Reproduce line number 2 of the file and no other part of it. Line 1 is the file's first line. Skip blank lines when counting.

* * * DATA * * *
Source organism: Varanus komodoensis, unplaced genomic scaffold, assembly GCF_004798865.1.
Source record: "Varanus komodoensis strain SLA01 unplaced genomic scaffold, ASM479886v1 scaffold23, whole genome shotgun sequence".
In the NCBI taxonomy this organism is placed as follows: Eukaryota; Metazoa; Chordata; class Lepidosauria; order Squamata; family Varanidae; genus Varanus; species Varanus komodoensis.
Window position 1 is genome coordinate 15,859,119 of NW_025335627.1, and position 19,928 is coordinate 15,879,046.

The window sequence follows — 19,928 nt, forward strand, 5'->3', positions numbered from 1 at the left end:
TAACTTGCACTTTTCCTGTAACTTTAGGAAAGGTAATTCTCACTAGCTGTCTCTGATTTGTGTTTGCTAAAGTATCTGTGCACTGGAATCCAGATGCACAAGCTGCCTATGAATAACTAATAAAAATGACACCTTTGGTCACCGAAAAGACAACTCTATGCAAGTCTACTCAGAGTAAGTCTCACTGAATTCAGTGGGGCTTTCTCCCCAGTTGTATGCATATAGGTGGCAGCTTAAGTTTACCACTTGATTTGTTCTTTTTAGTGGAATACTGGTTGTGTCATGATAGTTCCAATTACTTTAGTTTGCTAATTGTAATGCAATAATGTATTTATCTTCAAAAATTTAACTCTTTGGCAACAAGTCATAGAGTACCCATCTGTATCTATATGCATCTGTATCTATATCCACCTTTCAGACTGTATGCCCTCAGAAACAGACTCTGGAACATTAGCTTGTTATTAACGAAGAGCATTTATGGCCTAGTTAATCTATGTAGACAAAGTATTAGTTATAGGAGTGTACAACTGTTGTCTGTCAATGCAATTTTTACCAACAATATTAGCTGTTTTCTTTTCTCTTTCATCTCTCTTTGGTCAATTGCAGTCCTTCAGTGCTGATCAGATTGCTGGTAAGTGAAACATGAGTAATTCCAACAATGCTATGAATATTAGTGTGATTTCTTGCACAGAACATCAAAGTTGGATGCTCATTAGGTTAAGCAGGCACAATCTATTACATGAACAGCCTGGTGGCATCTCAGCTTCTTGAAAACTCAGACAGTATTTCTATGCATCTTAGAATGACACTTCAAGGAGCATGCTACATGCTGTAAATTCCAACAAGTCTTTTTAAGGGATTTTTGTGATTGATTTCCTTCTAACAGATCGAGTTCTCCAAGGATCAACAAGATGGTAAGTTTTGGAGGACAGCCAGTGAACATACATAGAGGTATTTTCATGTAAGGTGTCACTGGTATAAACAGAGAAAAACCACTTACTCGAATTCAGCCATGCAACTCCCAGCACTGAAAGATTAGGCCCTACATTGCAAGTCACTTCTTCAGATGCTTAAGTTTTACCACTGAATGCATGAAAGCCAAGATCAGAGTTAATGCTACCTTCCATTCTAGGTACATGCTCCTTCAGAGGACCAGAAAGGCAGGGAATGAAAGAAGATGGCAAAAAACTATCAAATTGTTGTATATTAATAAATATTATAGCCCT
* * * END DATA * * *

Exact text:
Source record: "Varanus komodoensis strain SLA01 unplaced genomic scaffold, ASM479886v1 scaffold23, whole genome shotgun sequence".